Social Security Disability Insurance Works for Vulnerable Kentuckians
October 13, 2017
There are many misconceptions about Social Security Disability Insurance (DI). Despite recent arguments that DI is a hindrance to people’s wellbeing and the commonwealth’s economy, it is instead a vital lifeline for Kentuckians who, after working most of their lives, have their careers cut short due to a severe disability.
Natural population changes, not “culture,” caused rise in Disability Insurance
While some argue the considerable increase in DI beneficiaries in Kentucky is the result of a deficient culture that doesn’t value work, the data does not support this. The rise in DI beneficiaries in Kentucky — from 125,832 in 2000 to 203,471 in 2016 — might seem alarming, but it is actually closely related to demographic factors, including the aging of the large baby boomer population and the increase in the number of women in the workforce who have the paid work history to qualify for DI.
Older workers are simply more likely to become disabled, and there has been growth in the number of older workers as the baby boomers aged. The likelihood that a worker will collect DI doubles between ages 30 and 40, 40 and 50, and ages 50 and 60. In Kentucky, 76 percent of DI beneficiaries are between 50 and 64 years old.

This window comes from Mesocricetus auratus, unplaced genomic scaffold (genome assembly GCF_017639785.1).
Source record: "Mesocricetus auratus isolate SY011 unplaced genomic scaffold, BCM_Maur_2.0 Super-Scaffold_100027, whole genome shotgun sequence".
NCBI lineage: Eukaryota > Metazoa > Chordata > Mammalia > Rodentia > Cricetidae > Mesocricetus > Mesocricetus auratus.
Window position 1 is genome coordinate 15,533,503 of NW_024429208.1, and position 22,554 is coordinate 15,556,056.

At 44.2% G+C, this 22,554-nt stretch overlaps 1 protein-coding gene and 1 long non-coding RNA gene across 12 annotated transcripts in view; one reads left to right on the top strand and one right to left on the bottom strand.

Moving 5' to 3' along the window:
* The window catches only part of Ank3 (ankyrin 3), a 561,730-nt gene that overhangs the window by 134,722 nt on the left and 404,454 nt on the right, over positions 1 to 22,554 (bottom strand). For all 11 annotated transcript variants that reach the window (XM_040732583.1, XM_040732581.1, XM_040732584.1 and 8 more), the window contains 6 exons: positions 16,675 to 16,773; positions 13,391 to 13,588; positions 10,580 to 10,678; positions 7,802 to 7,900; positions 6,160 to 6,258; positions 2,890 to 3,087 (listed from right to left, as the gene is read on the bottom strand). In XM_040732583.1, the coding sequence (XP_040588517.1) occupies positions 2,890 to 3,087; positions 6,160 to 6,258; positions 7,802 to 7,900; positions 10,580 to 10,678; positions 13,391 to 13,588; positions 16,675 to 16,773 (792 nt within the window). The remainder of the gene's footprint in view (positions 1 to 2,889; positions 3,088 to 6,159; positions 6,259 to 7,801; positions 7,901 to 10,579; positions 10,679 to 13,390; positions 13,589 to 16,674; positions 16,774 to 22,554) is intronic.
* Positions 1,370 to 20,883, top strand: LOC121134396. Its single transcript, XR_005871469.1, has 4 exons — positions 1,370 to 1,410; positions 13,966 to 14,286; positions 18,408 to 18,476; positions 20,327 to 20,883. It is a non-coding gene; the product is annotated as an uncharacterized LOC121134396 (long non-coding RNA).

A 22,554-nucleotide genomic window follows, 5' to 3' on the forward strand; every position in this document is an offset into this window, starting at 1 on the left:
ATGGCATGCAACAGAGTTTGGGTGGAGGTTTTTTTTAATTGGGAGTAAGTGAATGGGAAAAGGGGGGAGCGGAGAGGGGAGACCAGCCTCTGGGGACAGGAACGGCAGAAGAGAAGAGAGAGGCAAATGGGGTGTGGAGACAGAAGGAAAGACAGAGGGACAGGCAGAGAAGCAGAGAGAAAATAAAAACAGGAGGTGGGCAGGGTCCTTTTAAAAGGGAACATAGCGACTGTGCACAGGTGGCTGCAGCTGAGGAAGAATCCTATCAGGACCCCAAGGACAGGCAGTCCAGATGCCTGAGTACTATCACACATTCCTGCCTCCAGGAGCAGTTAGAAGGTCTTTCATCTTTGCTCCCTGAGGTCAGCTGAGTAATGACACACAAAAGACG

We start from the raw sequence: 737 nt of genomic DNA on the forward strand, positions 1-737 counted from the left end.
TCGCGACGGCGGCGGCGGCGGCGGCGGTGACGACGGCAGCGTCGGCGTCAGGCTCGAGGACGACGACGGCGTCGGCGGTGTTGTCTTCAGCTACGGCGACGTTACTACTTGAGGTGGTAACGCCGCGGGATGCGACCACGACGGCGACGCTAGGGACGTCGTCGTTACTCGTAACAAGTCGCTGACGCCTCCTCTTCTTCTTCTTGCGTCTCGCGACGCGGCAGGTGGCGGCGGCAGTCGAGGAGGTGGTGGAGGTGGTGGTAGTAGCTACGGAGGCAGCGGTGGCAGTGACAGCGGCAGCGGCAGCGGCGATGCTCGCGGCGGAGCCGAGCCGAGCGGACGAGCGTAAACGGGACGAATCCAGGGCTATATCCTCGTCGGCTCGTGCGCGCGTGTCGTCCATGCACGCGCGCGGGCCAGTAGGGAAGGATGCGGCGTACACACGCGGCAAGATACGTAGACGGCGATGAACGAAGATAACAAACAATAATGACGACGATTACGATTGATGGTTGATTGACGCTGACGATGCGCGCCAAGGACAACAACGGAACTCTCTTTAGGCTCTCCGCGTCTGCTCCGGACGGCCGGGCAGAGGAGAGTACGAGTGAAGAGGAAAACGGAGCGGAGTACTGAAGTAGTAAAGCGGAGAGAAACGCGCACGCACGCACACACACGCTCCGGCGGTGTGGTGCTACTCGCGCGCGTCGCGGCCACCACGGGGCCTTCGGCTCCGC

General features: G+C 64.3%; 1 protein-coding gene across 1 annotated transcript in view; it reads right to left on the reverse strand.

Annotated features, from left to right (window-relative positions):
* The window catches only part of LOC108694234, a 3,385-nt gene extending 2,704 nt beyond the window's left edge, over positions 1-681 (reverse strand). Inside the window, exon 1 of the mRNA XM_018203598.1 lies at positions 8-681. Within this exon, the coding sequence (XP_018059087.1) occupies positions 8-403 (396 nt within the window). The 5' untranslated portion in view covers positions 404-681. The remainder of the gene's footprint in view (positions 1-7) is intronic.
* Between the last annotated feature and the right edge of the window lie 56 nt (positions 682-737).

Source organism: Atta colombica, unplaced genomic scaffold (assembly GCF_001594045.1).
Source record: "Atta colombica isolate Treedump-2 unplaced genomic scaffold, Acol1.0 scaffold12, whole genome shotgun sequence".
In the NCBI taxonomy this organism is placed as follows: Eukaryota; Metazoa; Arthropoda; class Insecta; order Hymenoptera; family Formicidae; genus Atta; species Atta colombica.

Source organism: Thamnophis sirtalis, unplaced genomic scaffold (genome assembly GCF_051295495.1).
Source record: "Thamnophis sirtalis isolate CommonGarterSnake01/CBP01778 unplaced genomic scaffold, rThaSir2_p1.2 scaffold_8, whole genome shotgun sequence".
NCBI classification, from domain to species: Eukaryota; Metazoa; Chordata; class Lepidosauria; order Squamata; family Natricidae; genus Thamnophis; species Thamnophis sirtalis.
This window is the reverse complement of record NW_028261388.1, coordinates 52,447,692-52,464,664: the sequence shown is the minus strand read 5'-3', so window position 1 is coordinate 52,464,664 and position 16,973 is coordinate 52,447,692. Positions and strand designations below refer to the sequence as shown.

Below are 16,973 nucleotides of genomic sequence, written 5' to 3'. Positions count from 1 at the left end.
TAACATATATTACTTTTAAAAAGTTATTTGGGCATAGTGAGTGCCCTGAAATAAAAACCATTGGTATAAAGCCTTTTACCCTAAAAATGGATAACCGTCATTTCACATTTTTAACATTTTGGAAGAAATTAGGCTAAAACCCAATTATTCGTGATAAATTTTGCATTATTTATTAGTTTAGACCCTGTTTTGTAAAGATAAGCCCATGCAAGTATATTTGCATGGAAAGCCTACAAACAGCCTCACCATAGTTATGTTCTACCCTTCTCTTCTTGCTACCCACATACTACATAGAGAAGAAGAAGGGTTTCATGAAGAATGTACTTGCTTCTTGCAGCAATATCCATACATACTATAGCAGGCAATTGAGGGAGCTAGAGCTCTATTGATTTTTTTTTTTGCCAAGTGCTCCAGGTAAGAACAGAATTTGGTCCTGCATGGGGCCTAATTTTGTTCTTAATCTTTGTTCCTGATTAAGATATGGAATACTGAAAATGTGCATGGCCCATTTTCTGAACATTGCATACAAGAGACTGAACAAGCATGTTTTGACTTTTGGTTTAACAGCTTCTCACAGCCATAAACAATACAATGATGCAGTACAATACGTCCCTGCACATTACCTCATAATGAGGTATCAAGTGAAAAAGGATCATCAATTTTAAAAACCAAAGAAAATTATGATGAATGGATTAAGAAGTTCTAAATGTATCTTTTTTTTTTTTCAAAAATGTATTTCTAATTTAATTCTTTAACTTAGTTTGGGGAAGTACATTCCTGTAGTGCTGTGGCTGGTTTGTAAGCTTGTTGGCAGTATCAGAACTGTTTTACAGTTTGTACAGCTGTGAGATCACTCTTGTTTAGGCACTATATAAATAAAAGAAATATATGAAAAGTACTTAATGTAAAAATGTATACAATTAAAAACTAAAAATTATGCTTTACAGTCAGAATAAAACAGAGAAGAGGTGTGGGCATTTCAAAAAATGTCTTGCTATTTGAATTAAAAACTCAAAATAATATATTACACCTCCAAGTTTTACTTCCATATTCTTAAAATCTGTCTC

Kentucky, like the nation as a whole, has been undergoing a swell of population in that age group as the youngest baby boomers began to turn 50 in the late 1990s.
- As a share of the state’s population, those 50-64 has increased 49 percent, from 13.6 percent in 1990 to 20.2 percent in 2016.
- The number of 50-64 year old Kentuckians has increased 79 percent, from 501,679 in 1990 to 896,268 in 2016.
This also means, however, that we should expect the number of DI beneficiaries to decline as more boomers reach full retirement age – and out of eligibility for DI. And that is exactly what has been happening.
After rising for a number of years, DI enrollment in Kentucky has dropped every year since 2013.
More women have joined the paid workforce in recent decades, which has also added to the growth of the program. As an increasing number of women began paying into Social Security, they became qualified to receive DI if they developed a disability. And in fact the number of men receiving DI in Kentucky grew 41 percent between 2000 and 2016, but women with DI benefits nearly doubled, at 95 percent.
Large share of Kentuckians receiving DI also explained by the nature of our workforce
Some point to Kentucky’s high number of DI beneficiaries compared to other states as a reason for concern. However, most of the variation among states can be largely explained by four factors: a less educated workforce, an older workforce, fewer immigrants (as most immigrants do not qualify for DI) and an industry-based economy (including mining) that involves more physical wear and tear. Kentucky ranks high in these categories compared to other states:
- 84.5 percent of Kentuckians aged 25 or older completed at least a high school degree (3rd worst in the U.S.).
- The median age in Kentucky is 38.5 years old (18th oldest in the U.S.).
- Only 3.1 percent of Kentuckians are foreign-born (6th lowest in the U.S.).
- 16.4 percent of Kentuckians work a blue collar job (14th highest in the U.S.).
Disability Insurance is hard to get, and not guaranteed for life